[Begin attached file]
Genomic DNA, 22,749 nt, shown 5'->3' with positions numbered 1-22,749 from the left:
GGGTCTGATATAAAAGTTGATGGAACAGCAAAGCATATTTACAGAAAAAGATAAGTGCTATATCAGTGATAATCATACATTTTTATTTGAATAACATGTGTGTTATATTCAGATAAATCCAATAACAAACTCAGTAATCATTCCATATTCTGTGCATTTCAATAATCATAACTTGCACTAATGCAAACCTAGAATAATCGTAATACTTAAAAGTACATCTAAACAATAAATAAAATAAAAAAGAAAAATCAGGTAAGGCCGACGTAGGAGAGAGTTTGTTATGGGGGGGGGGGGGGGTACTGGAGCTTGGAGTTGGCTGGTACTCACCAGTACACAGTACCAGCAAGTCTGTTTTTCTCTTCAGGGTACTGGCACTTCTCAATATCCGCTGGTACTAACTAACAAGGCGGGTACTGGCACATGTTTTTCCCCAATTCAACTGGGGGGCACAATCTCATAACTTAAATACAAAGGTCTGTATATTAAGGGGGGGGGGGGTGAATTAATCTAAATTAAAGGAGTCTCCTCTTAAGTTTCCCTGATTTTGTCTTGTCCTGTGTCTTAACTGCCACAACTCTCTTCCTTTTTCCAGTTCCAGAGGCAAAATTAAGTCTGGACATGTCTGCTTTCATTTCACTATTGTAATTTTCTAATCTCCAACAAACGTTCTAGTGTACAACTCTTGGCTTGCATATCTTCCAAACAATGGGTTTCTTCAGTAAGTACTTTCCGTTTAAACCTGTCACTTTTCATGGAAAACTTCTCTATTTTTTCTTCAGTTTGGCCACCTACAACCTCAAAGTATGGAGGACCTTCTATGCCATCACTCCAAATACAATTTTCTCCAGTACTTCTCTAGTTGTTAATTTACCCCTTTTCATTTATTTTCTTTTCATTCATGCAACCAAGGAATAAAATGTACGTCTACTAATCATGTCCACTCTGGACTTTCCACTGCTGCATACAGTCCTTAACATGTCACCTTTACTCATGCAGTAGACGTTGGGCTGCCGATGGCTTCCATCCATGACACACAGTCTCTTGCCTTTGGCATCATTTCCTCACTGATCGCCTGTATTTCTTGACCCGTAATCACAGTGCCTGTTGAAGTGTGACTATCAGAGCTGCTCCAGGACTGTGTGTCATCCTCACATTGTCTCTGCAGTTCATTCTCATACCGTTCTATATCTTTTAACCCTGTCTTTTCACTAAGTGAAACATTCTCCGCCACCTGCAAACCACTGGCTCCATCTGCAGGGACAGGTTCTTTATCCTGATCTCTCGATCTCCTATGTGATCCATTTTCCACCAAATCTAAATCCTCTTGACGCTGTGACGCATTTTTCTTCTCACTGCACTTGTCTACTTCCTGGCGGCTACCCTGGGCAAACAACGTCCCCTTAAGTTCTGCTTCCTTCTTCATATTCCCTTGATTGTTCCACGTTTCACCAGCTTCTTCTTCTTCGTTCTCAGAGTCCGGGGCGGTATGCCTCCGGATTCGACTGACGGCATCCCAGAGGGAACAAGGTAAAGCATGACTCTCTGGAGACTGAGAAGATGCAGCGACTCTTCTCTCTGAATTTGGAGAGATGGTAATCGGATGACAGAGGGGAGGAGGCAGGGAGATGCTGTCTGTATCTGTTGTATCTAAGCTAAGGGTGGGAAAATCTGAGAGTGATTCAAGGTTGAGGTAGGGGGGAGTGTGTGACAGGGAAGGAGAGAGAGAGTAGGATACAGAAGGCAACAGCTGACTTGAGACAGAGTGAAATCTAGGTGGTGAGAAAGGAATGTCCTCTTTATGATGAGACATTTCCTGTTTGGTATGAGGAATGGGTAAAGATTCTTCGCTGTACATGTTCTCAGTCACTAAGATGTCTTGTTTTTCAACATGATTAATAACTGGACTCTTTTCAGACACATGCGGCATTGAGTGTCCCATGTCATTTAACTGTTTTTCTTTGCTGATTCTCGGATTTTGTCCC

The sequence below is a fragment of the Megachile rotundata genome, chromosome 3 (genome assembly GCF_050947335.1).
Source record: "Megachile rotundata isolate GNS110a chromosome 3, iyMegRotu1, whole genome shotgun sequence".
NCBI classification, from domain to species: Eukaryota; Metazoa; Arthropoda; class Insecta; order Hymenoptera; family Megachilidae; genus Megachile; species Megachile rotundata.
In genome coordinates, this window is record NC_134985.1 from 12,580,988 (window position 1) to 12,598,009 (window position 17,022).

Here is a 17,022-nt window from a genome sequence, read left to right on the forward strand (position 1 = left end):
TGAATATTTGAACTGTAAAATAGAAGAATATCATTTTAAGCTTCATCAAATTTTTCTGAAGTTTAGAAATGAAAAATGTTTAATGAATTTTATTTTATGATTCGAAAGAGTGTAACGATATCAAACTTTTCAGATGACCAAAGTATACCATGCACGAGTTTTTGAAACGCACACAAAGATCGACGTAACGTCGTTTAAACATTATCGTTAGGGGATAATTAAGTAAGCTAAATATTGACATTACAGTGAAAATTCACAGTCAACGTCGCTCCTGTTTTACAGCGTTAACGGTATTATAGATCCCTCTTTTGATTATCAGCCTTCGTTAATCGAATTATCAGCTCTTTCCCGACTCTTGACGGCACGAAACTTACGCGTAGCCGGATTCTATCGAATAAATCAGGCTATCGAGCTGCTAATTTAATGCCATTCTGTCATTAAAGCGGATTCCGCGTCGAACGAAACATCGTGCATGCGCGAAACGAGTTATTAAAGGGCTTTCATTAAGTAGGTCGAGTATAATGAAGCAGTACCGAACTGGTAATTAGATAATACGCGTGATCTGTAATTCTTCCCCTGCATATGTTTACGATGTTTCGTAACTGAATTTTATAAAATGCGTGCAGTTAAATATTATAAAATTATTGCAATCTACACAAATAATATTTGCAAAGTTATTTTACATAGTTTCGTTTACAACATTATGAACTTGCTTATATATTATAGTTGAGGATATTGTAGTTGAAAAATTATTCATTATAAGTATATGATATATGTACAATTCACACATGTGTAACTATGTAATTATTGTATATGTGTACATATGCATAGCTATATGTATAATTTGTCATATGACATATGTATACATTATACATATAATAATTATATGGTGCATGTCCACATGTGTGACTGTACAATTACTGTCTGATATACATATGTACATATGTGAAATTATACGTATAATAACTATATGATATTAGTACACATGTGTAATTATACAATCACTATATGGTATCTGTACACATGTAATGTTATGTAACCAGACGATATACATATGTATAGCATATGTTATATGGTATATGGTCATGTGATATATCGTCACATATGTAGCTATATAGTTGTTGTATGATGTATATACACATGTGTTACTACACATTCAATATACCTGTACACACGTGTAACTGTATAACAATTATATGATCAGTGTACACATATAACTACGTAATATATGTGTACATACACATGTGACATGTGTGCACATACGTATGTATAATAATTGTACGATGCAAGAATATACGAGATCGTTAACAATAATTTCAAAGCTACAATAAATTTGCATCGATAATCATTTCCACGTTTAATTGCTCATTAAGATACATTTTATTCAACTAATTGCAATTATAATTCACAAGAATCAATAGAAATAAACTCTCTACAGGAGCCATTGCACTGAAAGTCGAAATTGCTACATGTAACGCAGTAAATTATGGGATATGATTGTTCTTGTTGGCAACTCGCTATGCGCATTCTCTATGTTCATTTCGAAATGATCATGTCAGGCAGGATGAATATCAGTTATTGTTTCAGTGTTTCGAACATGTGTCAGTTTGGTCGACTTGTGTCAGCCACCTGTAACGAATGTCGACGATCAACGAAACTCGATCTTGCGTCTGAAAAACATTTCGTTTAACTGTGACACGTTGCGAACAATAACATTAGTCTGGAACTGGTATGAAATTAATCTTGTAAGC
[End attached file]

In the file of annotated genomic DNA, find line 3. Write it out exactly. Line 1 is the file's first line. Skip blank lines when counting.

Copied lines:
The sequence below is a fragment of the Megachile rotundata genome, chromosome 3 (genome assembly GCF_050947335.1).